Invention Of Wings Analysis

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Sarah’s Struggle
The strength of a woman is not measured by the impact that all her hardships in life have had on her; but the strength of a woman is measured by the extent of her refusal to allow those hardships to dictate her and who she becomes.”- C. JoyBell C.
Sarah Grimké, a character in Sue Monk Kidd’s novel The Invention of Wings, faces many challenges throughout her life in the novel. Sarah has many differing views from her society, religion and even from her family. Within this novel Sarah goes through a journey where she encounters many challenges with her personal beliefs, which she eventually endeavors through and becomes one of earliest faces of the feminist movement. Sarah Also had strong abolitionist beliefs from a young age
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Sarah Grimké struggled against the dictates of her family, society and religion. Sarah grew up in a large family, her father was a Jurist and her mother overlooked the home and yard work. Sarah had a certain standard which she was expected to mold into the perfect Southern Belle who marries a well off lad from a respected family, but Sarah had issues filling the mold. It all began when Sarah witnesses Miss Rosetta, a family slave, get whipped. This experience scared Sarah in one of the worst ways it made he go muted for several weeks, and once she got her voice back she had a stutter. But this experience also planted the seed of an early abolitionist. On Sarah’s eleventh birthday Sarah received her own personal slave, named Hetty, But Sarah despised the thought having a slave of her own, so she snuck into her father’s office and wrote up a document declaring that she wished to free Hetty. Sarah latter found the document ripped up by her mother. Sarah was devastated that she had a slave that she could not free. Latter on her father…show more content…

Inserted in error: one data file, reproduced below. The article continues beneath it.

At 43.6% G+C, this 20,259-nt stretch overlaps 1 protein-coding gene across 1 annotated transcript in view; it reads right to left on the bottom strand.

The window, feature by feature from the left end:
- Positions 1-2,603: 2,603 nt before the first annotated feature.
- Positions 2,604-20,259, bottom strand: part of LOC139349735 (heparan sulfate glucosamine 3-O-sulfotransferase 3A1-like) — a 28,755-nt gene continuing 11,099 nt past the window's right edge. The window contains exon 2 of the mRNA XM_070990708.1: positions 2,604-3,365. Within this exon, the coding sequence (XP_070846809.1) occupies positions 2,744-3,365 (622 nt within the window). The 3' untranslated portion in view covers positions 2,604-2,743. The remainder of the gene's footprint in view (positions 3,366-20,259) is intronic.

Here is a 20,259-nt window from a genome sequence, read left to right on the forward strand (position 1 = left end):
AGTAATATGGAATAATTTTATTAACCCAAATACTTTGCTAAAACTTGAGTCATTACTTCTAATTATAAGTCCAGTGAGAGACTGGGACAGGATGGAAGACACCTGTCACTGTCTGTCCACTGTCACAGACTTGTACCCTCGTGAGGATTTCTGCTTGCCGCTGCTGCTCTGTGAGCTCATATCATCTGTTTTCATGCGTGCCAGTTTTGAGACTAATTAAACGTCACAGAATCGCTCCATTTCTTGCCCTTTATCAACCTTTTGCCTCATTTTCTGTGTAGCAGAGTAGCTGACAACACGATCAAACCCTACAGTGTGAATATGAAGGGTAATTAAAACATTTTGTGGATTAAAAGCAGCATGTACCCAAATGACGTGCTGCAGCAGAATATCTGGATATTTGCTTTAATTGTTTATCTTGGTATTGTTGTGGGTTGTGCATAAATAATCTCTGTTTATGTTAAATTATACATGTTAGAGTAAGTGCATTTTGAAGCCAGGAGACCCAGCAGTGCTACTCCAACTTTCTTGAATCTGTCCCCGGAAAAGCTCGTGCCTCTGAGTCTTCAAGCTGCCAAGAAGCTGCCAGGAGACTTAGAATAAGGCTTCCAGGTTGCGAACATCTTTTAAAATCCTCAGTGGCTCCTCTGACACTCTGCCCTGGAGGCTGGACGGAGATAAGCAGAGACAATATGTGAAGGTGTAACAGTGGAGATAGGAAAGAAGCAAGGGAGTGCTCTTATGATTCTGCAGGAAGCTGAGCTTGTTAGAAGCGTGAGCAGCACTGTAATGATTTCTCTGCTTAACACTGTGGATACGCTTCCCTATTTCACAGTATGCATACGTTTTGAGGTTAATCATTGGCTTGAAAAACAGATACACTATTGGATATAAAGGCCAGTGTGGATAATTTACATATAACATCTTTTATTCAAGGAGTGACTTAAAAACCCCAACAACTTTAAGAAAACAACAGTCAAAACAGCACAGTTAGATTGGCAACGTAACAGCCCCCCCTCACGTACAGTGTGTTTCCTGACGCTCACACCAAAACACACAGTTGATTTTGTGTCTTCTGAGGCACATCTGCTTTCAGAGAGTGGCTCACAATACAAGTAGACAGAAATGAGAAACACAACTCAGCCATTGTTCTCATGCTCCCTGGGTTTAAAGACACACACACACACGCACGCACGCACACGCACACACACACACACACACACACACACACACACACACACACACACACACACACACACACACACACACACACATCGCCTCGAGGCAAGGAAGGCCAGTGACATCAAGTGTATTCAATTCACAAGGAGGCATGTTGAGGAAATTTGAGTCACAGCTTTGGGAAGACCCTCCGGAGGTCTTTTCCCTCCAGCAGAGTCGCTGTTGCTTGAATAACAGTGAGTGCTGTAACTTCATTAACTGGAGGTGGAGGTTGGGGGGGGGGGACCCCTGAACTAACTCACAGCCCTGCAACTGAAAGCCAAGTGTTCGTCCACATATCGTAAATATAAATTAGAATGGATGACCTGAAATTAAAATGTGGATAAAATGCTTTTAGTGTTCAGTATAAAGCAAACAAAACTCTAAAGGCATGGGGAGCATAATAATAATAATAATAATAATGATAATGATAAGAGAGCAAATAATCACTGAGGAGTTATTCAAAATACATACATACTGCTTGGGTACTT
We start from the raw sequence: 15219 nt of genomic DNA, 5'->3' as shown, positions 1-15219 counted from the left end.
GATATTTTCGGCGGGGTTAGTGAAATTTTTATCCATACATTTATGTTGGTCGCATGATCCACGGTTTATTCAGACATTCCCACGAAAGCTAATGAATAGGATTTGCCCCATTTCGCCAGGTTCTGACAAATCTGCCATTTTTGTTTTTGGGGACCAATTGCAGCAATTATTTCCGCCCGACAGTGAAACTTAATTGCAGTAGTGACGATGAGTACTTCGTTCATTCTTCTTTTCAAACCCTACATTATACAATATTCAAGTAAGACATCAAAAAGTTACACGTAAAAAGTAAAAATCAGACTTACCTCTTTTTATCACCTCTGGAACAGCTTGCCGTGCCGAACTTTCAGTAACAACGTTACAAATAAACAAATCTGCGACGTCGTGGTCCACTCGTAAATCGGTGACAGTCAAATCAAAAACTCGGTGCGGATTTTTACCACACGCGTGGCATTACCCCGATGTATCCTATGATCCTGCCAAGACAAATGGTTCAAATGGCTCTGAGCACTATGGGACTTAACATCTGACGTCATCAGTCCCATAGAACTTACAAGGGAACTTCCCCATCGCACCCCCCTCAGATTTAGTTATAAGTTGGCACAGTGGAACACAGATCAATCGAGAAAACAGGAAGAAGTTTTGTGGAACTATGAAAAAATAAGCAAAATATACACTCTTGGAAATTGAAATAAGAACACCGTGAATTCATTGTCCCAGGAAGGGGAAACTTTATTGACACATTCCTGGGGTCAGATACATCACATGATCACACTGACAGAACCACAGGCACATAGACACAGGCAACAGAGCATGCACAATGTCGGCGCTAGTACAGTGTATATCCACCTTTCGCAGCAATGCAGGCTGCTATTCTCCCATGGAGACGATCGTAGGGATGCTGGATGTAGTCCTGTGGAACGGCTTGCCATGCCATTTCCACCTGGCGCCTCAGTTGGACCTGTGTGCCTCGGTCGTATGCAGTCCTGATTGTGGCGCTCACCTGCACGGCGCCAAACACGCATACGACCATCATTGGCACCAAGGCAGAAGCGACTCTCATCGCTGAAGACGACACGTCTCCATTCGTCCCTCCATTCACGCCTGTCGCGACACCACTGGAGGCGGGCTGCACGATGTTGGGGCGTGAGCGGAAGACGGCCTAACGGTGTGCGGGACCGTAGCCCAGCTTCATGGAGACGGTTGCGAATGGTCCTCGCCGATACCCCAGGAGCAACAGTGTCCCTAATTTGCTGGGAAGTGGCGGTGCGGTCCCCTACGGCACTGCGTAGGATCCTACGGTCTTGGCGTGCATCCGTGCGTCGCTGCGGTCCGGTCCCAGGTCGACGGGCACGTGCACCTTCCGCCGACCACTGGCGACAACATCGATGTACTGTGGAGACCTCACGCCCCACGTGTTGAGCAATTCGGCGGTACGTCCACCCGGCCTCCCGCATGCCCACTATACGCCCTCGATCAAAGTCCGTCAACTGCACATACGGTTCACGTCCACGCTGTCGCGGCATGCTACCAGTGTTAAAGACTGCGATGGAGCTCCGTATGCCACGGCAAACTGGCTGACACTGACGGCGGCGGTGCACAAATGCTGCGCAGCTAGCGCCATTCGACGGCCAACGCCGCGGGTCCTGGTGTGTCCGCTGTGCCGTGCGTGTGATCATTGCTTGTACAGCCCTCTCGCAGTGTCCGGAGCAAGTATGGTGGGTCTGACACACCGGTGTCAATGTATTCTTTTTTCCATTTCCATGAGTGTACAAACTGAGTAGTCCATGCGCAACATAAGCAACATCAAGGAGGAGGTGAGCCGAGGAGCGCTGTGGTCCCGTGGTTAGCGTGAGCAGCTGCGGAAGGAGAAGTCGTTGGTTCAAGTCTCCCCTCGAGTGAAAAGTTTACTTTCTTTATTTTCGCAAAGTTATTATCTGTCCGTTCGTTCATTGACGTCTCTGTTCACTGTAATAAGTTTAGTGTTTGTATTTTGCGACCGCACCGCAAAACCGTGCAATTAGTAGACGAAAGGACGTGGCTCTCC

Sarah had her heart broken but this is when she realized she had to stop trying to fill the mold which her parents expected of her, this is where most of her struggles begins. Sarah always religious person, but after her father passed away she stayed up north to mourn on her own at this time she met this Quaker family. The Quaker family, Israel and his wife Rebecca, open their arms for Sarah and hooked her interest toward the Quaker religion, because abolitionist beliefs and the fact that women were allowed to be minsters. The Quaker beliefs amazed Sarah because she saw an opportunity to express opinions which has been on her heart for the majority of her life. After Israel’s wife died, Sarah decide to go up north to Philadelphia to live with Israel and his children to learn about Quaker religion and become a part of the church. But this cause issues with Sarah’s family, religion and society. Society was appalled that Sarah, an unmarried women, was going to live with a very recent widower, who was a part of culture which spoke out about the way of life of her southern society. Her mother disapproved of her going up north because she was not married, so it was Sarah’s obligation to live at home with her mother and help. Sarah’s mother felt abandon and betrayed by her sweet Sarah. Sarah’s pass ministers disapproved
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